By Courtney Trenwith
The kingdom’s minimal rights for foreign workers forces many to runaway rather than deal with disputes through legal channels
More than half-a-million foreign workers fled their employers in Saudi Arabia last year, according to the Ministry of Labour.
The expats, mostly low-paid workers such as maids, drivers and labourers, were reported as runaways by their employers.
Disputes between employers and employees are common in the kingdom, where expats make up about one-third of the entire population of 28 million and workers have few rights compared to international standards.
Several labour exporting nations, including Indonesia, the Philippines, Bangladesh and Ethiopia, have at times banned their citizens from working in the kingdom over disputes relating to workers’ rights.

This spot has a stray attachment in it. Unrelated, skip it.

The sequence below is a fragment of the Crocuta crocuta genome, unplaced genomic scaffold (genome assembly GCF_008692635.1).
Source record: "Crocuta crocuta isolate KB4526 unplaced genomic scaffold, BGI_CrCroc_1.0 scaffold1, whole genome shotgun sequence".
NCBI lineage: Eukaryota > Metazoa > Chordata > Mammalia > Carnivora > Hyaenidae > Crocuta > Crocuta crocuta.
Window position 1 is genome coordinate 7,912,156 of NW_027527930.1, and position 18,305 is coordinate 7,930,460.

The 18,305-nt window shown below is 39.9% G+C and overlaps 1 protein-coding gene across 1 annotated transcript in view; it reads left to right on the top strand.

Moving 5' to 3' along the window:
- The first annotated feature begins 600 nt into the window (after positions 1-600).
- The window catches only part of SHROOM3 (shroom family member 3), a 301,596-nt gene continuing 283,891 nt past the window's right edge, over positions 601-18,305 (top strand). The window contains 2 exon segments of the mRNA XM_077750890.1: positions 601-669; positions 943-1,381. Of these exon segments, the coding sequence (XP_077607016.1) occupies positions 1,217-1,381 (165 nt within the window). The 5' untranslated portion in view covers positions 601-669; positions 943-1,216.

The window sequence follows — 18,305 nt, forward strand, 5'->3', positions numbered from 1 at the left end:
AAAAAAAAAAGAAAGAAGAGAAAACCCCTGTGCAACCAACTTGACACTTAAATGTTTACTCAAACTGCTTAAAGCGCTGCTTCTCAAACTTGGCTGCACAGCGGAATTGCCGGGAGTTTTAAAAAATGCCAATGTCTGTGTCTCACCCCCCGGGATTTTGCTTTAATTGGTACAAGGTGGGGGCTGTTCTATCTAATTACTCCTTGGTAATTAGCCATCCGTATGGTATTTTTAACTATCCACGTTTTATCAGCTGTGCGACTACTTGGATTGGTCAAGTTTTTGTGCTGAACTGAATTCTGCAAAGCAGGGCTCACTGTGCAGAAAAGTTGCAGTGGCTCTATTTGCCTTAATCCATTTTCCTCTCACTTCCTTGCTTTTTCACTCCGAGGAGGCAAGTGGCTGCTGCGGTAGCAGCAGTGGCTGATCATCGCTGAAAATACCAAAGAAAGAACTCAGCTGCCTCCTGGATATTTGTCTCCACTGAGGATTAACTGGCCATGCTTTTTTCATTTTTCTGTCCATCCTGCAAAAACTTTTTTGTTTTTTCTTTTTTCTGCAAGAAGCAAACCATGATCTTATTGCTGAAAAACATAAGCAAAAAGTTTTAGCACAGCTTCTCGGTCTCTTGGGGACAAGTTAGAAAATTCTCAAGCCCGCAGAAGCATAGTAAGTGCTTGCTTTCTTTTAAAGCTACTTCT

The latest statistics show 151,000 foreign workers fled their employers in the capital Riyadh, where about 2m expats are hired.
More than 40,000 runaways were reported in Damman, while Jeddah, which employs more than 1m expats, saw 71,000 cases.
Foreigners are known to runaway from their employers because of the kingdom’s lack of legal rights for workers with disputes. Employees also must have their employer’s permission before changing jobs or leaving the country.
The regulations also have seen some employers falsely declare workers they no longer want as absconding.
The Labour Ministry has introduced measures to encourage employers to resolve conflicts by making it difficult for them to apply for new employment visas after their workers have run away.
More than 1 million expats left Saudi Arabia last year during a seven-month amnesty on illegal workers.
Tens of thousands also were deported after raids following the end of the amnesty.